On my porch, looking south to Brazil

I belong in Brazil. Right now, I need to hop on the next plane bound for Brazil. Tomorrow morning I need to open up this laptop in a café in Rio, and write about country #21 on the world tour.


The World Cup is going on in Brazil, a perfect way for me to experience the culture—and all the world’s cultures—in a heightened, frenzied way. My friend Stefan is there with his uncles from Stockholm, the three of them on a pilgrimage to the World Cup every four years. I need to be with him, with all the Swedes, my face painted blue and yellow even though their team isn’t even in the tournament. I’ll eat sausages with them and four steins of beer, and at night we’ll stroll the boulevards of Rio wearing jesters’ hats. Or who knows, maybe in Brazil I’ll finally find a surge of patriotism within this hard heart of mine, and I’ll paint my face red, white, and blue. I’ll dress up as Uncle Sam and walk the streets on stilts. The drunk fans from Belgium—America’s next opponent in three days—will kick my stilts but I’ll not falter. A socialist European will not topple the greatest nation in the history of the planet, a nation which God Himself appointed the savior of all Muslims and infidels. U-S-A! U-S-A! U-S-A! U-S-A! U-S-A! U-S-A!


Yes, all the rhythms of this traveling boy are inclined toward Brazil. Things are happening there, and I never want to be left out of the party. Can’t all of you donate $50 to send your faithful correspondent on his way? Come on, don’t be so cheap. Make it $100 so I can eat well.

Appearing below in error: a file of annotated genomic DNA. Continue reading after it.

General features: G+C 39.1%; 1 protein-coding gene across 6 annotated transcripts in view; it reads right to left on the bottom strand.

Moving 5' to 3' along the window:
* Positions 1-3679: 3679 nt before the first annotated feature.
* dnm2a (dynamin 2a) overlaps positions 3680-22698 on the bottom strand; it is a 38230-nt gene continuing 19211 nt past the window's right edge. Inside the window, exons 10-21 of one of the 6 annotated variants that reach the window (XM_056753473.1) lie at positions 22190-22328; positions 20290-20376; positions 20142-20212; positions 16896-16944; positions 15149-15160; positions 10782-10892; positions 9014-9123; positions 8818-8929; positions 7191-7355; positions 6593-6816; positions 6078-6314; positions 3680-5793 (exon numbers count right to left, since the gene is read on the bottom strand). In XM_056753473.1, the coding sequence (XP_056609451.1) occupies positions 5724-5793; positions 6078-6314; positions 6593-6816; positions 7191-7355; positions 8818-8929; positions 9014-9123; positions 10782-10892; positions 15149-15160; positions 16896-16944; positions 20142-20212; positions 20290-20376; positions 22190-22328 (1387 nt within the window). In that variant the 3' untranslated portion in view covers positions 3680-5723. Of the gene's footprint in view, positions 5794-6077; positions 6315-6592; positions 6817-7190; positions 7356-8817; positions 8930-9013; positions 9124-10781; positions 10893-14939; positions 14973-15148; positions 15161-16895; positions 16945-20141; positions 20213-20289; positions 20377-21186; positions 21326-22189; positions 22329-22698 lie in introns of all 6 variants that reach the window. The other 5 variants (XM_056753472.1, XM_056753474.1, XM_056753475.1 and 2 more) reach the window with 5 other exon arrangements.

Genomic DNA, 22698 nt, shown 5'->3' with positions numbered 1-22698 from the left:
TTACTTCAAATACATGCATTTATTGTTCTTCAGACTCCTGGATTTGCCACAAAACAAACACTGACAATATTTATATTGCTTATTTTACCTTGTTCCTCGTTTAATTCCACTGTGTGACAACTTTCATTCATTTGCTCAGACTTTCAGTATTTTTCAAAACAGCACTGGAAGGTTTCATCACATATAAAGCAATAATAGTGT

What do they eat in Brazil? I promise to tell you in detail… for $100.


Meanwhile, I’m living the easy, sedentary life in Columbia, California. And the quiet life, now that Liam and Dolora are off for the weekend visiting sister Moi in Santa Rosa. Oh how I love when they are gone! The silence, the freedom to do whatever I want for a few days, the visitation into the other room of bachelorhood just to see what it feels like. It would seem such an easy trifle to add a 0 to the 4 days that they’re gone. Why not 40 days… and nights? It’s a wonderful number, a Biblical number—and who are we to thumb our noses at Moses.


It was Moses, right?


And Buddha. Buddha was a wanderer for 40 days… I think.


And Mickey Mantle and Cindy Lauper and Goldie Hawn and Keith Richards—all wanderers in the desert for 40 days, and Lassie and Mr. Ed and certainly a porpoise or two, and a whole nation of aborigines. Let’s put it this way: Who hasn’t been on a 40-day walkabout. Well, Dolora and Liam, join that long and noble tradition, and we’ll see you back home in early August. I’ll have two bowls of cereal ready for you on the porch.